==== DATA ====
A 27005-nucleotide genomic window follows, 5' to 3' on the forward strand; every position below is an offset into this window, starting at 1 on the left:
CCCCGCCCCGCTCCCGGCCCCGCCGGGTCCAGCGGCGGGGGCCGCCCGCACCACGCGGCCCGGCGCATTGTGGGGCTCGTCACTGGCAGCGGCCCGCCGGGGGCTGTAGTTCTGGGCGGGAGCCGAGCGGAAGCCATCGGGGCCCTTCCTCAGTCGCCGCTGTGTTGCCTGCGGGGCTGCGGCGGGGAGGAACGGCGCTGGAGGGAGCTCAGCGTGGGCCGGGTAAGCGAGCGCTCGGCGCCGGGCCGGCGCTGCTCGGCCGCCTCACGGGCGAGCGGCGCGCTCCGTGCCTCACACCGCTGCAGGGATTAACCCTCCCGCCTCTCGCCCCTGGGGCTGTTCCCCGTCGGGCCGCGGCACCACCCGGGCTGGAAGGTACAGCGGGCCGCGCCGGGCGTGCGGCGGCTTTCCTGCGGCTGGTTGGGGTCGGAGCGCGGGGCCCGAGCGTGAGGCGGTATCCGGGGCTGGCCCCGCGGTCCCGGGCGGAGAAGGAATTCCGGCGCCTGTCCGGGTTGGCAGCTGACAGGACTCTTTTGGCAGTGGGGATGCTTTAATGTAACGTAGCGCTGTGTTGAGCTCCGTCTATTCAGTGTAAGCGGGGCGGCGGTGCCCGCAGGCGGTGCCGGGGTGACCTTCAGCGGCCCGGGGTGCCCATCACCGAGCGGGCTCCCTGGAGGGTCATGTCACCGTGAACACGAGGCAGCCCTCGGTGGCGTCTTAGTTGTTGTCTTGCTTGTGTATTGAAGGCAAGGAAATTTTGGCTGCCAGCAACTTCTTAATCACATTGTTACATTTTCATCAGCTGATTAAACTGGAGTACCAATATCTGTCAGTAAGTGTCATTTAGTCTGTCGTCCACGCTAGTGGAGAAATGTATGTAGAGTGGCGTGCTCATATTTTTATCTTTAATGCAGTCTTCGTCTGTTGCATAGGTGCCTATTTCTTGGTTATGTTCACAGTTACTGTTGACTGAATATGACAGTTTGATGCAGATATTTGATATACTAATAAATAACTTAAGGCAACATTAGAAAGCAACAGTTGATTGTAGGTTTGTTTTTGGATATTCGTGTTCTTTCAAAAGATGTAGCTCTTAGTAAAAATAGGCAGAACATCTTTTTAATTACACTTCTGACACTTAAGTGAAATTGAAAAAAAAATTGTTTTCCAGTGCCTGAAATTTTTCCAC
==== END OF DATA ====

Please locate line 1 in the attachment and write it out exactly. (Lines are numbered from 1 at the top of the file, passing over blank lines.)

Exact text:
A 27005-nucleotide genomic window follows, 5' to 3' on the forward strand; every position below is an offset into this window, starting at 1 on the left: